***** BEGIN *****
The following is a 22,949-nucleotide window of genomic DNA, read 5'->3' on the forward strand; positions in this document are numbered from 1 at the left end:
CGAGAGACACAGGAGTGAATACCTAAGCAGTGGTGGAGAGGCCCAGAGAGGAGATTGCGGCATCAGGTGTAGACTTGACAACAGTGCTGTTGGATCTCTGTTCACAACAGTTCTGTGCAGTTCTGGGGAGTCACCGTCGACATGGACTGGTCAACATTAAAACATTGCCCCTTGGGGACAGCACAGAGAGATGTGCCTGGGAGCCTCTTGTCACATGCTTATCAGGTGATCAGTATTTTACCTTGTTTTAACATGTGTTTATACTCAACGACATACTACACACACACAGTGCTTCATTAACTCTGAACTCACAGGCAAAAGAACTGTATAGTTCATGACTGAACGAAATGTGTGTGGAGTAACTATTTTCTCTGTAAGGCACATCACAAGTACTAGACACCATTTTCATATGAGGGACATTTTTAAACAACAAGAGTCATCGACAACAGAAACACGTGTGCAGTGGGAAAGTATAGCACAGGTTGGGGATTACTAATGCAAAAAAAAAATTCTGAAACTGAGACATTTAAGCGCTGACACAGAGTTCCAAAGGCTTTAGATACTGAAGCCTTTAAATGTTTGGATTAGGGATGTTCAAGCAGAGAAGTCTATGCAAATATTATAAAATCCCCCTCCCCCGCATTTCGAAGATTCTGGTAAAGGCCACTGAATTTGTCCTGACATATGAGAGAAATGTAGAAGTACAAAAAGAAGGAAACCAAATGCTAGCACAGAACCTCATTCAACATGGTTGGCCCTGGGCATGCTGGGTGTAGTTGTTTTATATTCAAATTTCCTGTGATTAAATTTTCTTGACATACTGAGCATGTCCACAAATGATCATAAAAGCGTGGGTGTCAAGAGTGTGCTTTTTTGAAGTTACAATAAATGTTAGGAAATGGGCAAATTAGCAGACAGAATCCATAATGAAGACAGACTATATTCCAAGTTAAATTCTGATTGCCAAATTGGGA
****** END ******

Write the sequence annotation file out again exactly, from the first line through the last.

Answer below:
The following is a 22,949-nucleotide window of genomic DNA, read 5'->3' on the forward strand; positions in this document are numbered from 1 at the left end:
CGAGAGACACAGGAGTGAATACCTAAGCAGTGGTGGAGAGGCCCAGAGAGGAGATTGCGGCATCAGGTGTAGACTTGACAACAGTGCTGTTGGATCTCTGTTCACAACAGTTCTGTGCAGTTCTGGGGAGTCACCGTCGACATGGACTGGTCAACATTAAAACATTGCCCCTTGGGGACAGCACAGAGAGATGTGCCTGGGAGCCTCTTGTCACATGCTTATCAGGTGATCAGTATTTTACCTTGTTTTAACATGTGTTTATACTCAACGACATACTACACACACACAGTGCTTCATTAACTCTGAACTCACAGGCAAAAGAACTGTATAGTTCATGACTGAACGAAATGTGTGTGGAGTAACTATTTTCTCTGTAAGGCACATCACAAGTACTAGACACCATTTTCATATGAGGGACATTTTTAAACAACAAGAGTCATCGACAACAGAAACACGTGTGCAGTGGGAAAGTATAGCACAGGTTGGGGATTACTAATGCAAAAAAAAAATTCTGAAACTGAGACATTTAAGCGCTGACACAGAGTTCCAAAGGCTTTAGATACTGAAGCCTTTAAATGTTTGGATTAGGGATGTTCAAGCAGAGAAGTCTATGCAAATATTATAAAATCCCCCTCCCCCGCATTTCGAAGATTCTGGTAAAGGCCACTGAATTTGTCCTGACATATGAGAGAAATGTAGAAGTACAAAAAGAAGGAAACCAAATGCTAGCACAGAACCTCATTCAACATGGTTGGCCCTGGGCATGCTGGGTGTAGTTGTTTTATATTCAAATTTCCTGTGATTAAATTTTCTTGACATACTGAGCATGTCCACAAATGATCATAAAAGCGTGGGTGTCAAGAGTGTGCTTTTTTGAAGTTACAATAAATGTTAGGAAATGGGCAAATTAGCAGACAGAATCCATAATGAAGACAGACTATATTCCAAGTTAAATTCTGATTGCCAAATTGGGA